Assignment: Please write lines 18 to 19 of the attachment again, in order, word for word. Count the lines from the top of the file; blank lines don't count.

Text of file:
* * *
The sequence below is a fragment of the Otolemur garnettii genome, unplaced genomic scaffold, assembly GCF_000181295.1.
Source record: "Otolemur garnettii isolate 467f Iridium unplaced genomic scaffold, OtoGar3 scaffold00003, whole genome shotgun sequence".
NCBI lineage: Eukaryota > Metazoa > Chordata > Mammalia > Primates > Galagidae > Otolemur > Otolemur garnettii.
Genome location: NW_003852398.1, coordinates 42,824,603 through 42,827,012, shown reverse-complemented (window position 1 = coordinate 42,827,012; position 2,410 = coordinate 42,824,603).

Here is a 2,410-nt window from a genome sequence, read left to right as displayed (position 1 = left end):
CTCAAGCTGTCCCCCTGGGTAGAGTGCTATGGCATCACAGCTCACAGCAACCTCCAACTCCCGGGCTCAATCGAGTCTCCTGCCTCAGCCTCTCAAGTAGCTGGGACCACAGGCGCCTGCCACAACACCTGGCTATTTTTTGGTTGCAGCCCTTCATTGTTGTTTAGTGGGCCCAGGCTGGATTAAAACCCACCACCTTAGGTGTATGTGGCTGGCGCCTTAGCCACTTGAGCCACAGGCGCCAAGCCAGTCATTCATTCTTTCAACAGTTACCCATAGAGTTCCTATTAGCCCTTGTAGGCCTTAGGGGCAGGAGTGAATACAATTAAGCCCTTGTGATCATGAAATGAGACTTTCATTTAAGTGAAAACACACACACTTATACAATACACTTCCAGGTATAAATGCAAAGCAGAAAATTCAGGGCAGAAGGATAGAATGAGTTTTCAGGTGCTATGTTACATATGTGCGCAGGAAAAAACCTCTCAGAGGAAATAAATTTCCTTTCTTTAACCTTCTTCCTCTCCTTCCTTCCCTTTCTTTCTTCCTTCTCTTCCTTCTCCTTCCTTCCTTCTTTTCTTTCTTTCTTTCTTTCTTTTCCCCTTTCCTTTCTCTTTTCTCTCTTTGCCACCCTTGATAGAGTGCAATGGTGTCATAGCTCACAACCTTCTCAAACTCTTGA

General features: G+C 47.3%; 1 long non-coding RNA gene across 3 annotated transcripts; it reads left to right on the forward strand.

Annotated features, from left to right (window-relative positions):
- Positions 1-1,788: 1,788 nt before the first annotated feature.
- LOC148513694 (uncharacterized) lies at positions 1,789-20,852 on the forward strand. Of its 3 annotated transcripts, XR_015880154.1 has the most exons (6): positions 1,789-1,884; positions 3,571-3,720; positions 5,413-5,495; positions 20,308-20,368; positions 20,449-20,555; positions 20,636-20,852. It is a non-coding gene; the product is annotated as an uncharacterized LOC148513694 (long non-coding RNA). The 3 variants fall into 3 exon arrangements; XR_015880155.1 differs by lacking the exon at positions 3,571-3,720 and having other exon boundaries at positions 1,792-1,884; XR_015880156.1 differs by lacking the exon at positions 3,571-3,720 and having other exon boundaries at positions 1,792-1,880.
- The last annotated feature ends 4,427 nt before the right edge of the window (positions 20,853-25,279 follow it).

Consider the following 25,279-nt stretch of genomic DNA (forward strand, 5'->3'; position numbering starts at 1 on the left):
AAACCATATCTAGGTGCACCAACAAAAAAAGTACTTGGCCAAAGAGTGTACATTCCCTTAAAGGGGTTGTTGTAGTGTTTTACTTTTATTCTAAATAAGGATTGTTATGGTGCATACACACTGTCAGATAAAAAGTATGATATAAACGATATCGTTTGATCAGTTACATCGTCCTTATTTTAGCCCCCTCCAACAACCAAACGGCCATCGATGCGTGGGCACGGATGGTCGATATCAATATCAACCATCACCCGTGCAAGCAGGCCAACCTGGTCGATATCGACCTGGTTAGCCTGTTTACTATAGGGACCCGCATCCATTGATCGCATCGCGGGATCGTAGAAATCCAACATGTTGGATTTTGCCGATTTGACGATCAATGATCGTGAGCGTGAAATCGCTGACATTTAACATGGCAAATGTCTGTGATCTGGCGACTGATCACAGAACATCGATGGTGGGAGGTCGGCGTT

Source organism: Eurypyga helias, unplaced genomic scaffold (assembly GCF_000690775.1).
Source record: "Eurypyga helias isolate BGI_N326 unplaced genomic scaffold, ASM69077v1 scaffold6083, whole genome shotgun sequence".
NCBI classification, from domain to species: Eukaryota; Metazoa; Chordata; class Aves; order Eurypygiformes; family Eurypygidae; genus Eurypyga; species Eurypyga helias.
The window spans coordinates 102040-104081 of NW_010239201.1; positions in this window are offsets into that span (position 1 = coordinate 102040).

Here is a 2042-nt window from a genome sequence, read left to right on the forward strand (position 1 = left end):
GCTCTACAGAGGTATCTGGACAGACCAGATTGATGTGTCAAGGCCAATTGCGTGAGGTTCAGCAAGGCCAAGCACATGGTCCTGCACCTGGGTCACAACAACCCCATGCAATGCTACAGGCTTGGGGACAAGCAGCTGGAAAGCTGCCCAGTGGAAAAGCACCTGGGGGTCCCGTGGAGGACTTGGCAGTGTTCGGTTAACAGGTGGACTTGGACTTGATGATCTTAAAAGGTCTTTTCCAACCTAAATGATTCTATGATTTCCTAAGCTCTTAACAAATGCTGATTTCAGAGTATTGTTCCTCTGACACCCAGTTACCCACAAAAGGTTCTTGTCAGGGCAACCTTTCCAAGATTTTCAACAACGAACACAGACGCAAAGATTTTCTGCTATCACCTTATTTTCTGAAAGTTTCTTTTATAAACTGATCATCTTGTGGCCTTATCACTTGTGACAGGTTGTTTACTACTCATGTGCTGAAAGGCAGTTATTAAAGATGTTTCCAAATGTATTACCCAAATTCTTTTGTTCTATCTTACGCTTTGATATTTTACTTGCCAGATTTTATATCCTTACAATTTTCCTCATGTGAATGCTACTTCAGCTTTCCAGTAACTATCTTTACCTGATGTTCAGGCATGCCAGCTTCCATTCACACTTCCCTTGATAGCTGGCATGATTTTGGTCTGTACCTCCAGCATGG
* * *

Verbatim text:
Here is a 2042-nt window from a genome sequence, read left to right on the forward strand (position 1 = left end):
GCTCTACAGAGGTATCTGGACAGACCAGATTGATGTGTCAAGGCCAATTGCGTGAGGTTCAGCAAGGCCAAGCACATGGTCCTGCACCTGGGTCACAACAACCCCATGCAATGCTACAGGCTTGGGGACAAGCAGCTGGAAAGCTGCCCAGTGGAAAAGCACCTGGGGGTCCCGTGGAGGACTTGGCAGTGTTCGGTTAACAGGTGGACTTGGACTTGATGATCTTAAAAGGTCTTTTCCAACCTAAATGATTCTATGATTTCCTAAGCTCTTAACAAATGCTGATTTCAGAGTATTGTTCCTCTGACACCCAGTTACCCACAAAAGGTTCTTGTCAGGGCAACCTTTCCAAGATTTTCAACAACGAACACAGACGCAAAGATTTTCTGCTATCACCTTATTTTCTGAAAGTTTCTTTTATAAACTGATCATCTTGTGGCCTTATCACTTGTGACAGGTTGTTTACTACTCATGTGCTGAAAGGCAGTTATTAAAGATGTTTCCAAATGTATTACCCAAATTCTTTTGTTCTATCTTACGCTTTGATATTTTACTTGCCAGATTTTATATCCTTACAATTTTCCTCATGTGAATGCTACTTCAGCTTTCCAGTAACTATCTTTACCTGATGTTCAGGCATGCCAGCTTCCATTCACACTTCCCTTGATAGCTGGCATGATTTTGGTCTGTACCTCCAGCATGG